Study: Diet that manages hunger ‘cues’ helps people lose, maintain lower weight

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A diet that manages people’s responses to hunger cues helps them lose weight and keep it off, according to a new study. Photo by pxhere/Pixabay

A weight-loss program designed to change people’s internal response to feelings of hunger helps overweight adults shed pounds and maintain a healthy weight, a study published Wednesday showed.

Participants on the so-called Regulation of Cues approach, which is designed to train people to manage their response to natural cues of when to eat rather than focusing on calories, lost an average of 5 pounds, data published Wednesday by JAMA Network Open showed.

Those on a more conventional diet plan designed to encourage healthy eating behaviors lost about 9.5 pounds. but were three times more likely to engage in “loss of control eating,” or stop complying with the plan over time, the researchers said.

“Our findings suggest that the appetitive mechanisms targeted by Regulation of Cues may be especially critical for weight loss among individuals who have trouble resisting food,” study author Kerri N. Boutelle said in a press release.

“Individuals who need help losing weight can seek out the Regulation of Cues program if behavioral weight loss did not work for them, if they feel they have trouble resisting eating or if they never feel full,” said Boutelle, a professor of public health at the University of California-San Diego.

About three-fourths of adults in the United States are either overweight or obese, which increases a person’s risk for heart disease, stroke, Type 2 diabetes and some cancers, according to the Centers for Disease Control and Prevention.

Behavioral weight loss programs, such as calorie counting, have been the primary weight-loss approach used nationally, according to Boutelle and her colleagues.

However not everyone responds to these approaches, and many regain the lost weight, research indicates.

The Regulation of Cues treatment is designed to reinforce tolerance of cravings or inhibiting urges to eat palatable foods when not physically hungry, Boutelle and her colleagues said.

Palatable foods are those that contain high amounts of sugar or fat with additional salt and other flavorings designed to stimulate the reward system in the brain and can be particularly challenging to resist, the researchers said.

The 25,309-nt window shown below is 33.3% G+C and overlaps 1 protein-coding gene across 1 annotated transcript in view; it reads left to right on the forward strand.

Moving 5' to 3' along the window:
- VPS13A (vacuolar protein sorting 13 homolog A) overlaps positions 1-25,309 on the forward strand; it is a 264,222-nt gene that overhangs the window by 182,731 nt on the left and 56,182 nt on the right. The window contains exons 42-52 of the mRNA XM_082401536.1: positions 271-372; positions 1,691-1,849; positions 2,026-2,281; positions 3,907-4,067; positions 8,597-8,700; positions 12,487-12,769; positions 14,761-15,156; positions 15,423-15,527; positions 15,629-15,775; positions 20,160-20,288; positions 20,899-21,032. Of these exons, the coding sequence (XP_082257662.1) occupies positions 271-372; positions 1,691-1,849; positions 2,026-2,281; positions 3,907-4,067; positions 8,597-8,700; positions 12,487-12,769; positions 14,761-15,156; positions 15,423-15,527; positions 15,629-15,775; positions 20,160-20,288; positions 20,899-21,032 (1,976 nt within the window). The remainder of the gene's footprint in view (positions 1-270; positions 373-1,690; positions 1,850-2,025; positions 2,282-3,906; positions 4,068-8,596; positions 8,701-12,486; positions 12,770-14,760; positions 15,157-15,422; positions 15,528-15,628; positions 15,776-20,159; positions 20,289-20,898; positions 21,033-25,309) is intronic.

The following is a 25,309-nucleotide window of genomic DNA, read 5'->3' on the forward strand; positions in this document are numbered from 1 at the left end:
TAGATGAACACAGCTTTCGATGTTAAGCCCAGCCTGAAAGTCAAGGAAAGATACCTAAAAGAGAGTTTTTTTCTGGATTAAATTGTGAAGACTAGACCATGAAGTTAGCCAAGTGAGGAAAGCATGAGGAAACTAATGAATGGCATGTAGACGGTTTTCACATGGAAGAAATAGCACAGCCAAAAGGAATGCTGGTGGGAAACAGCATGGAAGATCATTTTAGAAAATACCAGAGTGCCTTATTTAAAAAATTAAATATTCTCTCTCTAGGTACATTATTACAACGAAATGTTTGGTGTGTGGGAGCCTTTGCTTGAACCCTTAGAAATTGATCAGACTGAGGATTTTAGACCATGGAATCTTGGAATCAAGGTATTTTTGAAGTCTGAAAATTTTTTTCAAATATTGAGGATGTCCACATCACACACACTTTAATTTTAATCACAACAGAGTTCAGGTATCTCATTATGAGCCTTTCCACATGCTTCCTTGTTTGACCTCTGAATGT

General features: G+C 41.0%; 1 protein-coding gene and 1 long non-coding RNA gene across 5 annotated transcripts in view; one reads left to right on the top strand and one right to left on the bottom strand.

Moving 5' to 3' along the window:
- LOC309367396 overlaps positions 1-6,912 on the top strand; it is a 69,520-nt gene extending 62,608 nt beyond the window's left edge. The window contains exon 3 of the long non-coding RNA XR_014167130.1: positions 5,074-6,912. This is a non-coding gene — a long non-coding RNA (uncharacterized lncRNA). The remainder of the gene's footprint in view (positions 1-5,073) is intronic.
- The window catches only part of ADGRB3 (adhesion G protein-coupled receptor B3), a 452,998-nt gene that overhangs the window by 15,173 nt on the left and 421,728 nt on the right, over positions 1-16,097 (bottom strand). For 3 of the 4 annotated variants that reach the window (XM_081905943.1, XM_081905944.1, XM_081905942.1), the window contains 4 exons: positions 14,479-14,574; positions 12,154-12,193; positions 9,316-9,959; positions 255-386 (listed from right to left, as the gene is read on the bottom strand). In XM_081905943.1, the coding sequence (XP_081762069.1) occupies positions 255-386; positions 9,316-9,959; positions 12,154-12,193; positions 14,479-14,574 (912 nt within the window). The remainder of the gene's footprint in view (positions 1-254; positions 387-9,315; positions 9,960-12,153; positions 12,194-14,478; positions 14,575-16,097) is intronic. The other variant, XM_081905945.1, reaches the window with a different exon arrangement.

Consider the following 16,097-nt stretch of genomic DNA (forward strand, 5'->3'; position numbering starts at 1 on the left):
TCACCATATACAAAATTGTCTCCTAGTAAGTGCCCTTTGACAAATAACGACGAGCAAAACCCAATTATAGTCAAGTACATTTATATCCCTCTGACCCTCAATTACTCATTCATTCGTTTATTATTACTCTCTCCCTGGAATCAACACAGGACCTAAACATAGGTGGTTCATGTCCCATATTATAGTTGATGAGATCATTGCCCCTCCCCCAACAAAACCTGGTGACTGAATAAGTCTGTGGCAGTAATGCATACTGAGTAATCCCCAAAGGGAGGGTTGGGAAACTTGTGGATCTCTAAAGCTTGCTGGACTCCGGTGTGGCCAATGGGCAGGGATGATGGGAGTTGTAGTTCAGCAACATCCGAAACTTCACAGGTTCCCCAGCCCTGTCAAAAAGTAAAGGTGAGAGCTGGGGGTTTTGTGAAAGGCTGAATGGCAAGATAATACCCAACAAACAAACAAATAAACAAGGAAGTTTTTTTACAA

For those who find it difficult to resist food, weight loss can be particularly challenging due to both hereditary and environmental and individual factors, they said.

For this study, 271 adults ages 18 to 65 years attended 26 group treatments over a 12-month period, during which they were asked to engage in at least 150 minutes of moderate or vigorous intensity physical activity per week.

Some of the participants were treated with a behavior weight loss program with a prescribed a diet, restricted calories foods, while others also were provided with Regulation of Cues training, the researchers said.

Weight loss was comparable in both groups after 24 months. However, participants who had Regulation of Cues training stabilized their weight and kept it off, while participants in the other groups regained weight, the data showed.

Regulation of Cues is being offered in another randomized clinical trial called Solutions for Hunger and Regulating Eating and at the UC San Diego Center for Healthy Eating and Activity Research, researchers said.

“There are individuals who are very food cue responsive — that is, they cannot resist food and/or cannot stop thinking about food,” Boulette said.

“Behavioral weight loss skills are not sufficient for these individuals, so we designed an alternative approach to address this clinical need,” she said.


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